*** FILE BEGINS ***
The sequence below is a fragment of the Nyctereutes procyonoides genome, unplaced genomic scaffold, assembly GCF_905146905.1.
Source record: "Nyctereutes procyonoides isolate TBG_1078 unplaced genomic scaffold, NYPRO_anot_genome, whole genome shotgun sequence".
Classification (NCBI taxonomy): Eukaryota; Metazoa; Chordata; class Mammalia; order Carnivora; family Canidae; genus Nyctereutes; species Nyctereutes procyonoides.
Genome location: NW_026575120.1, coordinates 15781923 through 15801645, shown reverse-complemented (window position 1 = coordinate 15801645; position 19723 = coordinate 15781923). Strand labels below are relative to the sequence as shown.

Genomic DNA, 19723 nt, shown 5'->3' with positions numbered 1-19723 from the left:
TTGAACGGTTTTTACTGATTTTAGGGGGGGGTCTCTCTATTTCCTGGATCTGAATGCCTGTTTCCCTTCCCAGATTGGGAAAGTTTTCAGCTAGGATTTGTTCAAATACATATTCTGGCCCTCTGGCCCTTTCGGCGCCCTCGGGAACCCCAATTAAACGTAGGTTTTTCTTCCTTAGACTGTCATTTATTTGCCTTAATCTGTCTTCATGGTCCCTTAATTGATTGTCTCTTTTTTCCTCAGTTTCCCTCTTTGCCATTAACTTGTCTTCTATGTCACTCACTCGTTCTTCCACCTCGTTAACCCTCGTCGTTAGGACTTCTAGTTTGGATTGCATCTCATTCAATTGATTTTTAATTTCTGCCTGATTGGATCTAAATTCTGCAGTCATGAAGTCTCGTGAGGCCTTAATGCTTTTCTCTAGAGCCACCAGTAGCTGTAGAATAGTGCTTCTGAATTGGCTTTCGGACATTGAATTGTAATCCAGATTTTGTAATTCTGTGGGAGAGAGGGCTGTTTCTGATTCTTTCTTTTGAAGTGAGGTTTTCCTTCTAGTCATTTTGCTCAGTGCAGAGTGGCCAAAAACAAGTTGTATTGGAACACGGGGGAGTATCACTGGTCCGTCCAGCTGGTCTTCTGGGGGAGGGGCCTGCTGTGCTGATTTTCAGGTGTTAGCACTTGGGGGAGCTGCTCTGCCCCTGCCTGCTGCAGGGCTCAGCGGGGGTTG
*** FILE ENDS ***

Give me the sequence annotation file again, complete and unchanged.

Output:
The sequence below is a fragment of the Nyctereutes procyonoides genome, unplaced genomic scaffold, assembly GCF_905146905.1.
Source record: "Nyctereutes procyonoides isolate TBG_1078 unplaced genomic scaffold, NYPRO_anot_genome, whole genome shotgun sequence".
Classification (NCBI taxonomy): Eukaryota; Metazoa; Chordata; class Mammalia; order Carnivora; family Canidae; genus Nyctereutes; species Nyctereutes procyonoides.
Genome location: NW_026575120.1, coordinates 15781923 through 15801645, shown reverse-complemented (window position 1 = coordinate 15801645; position 19723 = coordinate 15781923). Strand labels below are relative to the sequence as shown.

Genomic DNA, 19723 nt, shown 5'->3' with positions numbered 1-19723 from the left:
TTGAACGGTTTTTACTGATTTTAGGGGGGGGTCTCTCTATTTCCTGGATCTGAATGCCTGTTTCCCTTCCCAGATTGGGAAAGTTTTCAGCTAGGATTTGTTCAAATACATATTCTGGCCCTCTGGCCCTTTCGGCGCCCTCGGGAACCCCAATTAAACGTAGGTTTTTCTTCCTTAGACTGTCATTTATTTGCCTTAATCTGTCTTCATGGTCCCTTAATTGATTGTCTCTTTTTTCCTCAGTTTCCCTCTTTGCCATTAACTTGTCTTCTATGTCACTCACTCGTTCTTCCACCTCGTTAACCCTCGTCGTTAGGACTTCTAGTTTGGATTGCATCTCATTCAATTGATTTTTAATTTCTGCCTGATTGGATCTAAATTCTGCAGTCATGAAGTCTCGTGAGGCCTTAATGCTTTTCTCTAGAGCCACCAGTAGCTGTAGAATAGTGCTTCTGAATTGGCTTTCGGACATTGAATTGTAATCCAGATTTTGTAATTCTGTGGGAGAGAGGGCTGTTTCTGATTCTTTCTTTTGAAGTGAGGTTTTCCTTCTAGTCATTTTGCTCAGTGCAGAGTGGCCAAAAACAAGTTGTATTGGAACACGGGGGAGTATCACTGGTCCGTCCAGCTGGTCTTCTGGGGGAGGGGCCTGCTGTGCTGATTTTCAGGTGTTAGCACTTGGGGGAGCTGCTCTGCCCCTGCCTGCTGCAGGGCTCAGCGGGGGTTG